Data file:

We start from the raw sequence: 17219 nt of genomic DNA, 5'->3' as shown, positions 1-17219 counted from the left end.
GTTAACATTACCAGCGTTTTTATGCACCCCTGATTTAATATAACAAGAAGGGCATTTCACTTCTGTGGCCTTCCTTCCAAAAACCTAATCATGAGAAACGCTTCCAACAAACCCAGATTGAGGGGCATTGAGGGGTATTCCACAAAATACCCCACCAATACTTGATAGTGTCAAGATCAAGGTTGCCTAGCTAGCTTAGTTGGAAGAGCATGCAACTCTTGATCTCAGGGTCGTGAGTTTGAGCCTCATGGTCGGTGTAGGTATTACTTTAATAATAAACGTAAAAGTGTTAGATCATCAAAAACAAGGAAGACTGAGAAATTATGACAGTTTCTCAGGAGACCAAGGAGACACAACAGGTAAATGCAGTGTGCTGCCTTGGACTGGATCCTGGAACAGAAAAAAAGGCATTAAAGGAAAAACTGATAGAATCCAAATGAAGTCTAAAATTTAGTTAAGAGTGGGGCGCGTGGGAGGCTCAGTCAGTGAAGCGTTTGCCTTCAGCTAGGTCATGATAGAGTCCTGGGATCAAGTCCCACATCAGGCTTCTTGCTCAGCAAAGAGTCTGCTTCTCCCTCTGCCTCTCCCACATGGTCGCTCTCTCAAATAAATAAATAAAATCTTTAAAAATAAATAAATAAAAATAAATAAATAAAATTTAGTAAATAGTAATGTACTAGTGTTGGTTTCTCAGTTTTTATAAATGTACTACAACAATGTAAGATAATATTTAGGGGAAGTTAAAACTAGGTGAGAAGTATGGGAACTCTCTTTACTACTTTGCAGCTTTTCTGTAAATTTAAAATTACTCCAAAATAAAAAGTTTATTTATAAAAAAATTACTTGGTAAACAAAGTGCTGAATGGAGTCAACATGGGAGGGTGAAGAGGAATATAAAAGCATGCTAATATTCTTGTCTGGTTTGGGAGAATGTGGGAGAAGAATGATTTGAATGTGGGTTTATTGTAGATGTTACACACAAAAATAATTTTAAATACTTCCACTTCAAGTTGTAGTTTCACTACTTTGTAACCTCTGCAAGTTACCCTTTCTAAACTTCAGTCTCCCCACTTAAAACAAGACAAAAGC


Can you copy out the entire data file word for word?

We start from the raw sequence: 17219 nt of genomic DNA, 5'->3' as shown, positions 1-17219 counted from the left end.
GTTAACATTACCAGCGTTTTTATGCACCCCTGATTTAATATAACAAGAAGGGCATTTCACTTCTGTGGCCTTCCTTCCAAAAACCTAATCATGAGAAACGCTTCCAACAAACCCAGATTGAGGGGCATTGAGGGGTATTCCACAAAATACCCCACCAATACTTGATAGTGTCAAGATCAAGGTTGCCTAGCTAGCTTAGTTGGAAGAGCATGCAACTCTTGATCTCAGGGTCGTGAGTTTGAGCCTCATGGTCGGTGTAGGTATTACTTTAATAATAAACGTAAAAGTGTTAGATCATCAAAAACAAGGAAGACTGAGAAATTATGACAGTTTCTCAGGAGACCAAGGAGACACAACAGGTAAATGCAGTGTGCTGCCTTGGACTGGATCCTGGAACAGAAAAAAAGGCATTAAAGGAAAAACTGATAGAATCCAAATGAAGTCTAAAATTTAGTTAAGAGTGGGGCGCGTGGGAGGCTCAGTCAGTGAAGCGTTTGCCTTCAGCTAGGTCATGATAGAGTCCTGGGATCAAGTCCCACATCAGGCTTCTTGCTCAGCAAAGAGTCTGCTTCTCCCTCTGCCTCTCCCACATGGTCGCTCTCTCAAATAAATAAATAAAATCTTTAAAAATAAATAAATAAAAATAAATAAATAAAATTTAGTAAATAGTAATGTACTAGTGTTGGTTTCTCAGTTTTTATAAATGTACTACAACAATGTAAGATAATATTTAGGGGAAGTTAAAACTAGGTGAGAAGTATGGGAACTCTCTTTACTACTTTGCAGCTTTTCTGTAAATTTAAAATTACTCCAAAATAAAAAGTTTATTTATAAAAAAATTACTTGGTAAACAAAGTGCTGAATGGAGTCAACATGGGAGGGTGAAGAGGAATATAAAAGCATGCTAATATTCTTGTCTGGTTTGGGAGAATGTGGGAGAAGAATGATTTGAATGTGGGTTTATTGTAGATGTTACACACAAAAATAATTTTAAATACTTCCACTTCAAGTTGTAGTTTCACTACTTTGTAACCTCTGCAAGTTACCCTTTCTAAACTTCAGTCTCCCCACTTAAAACAAGACAAAAGC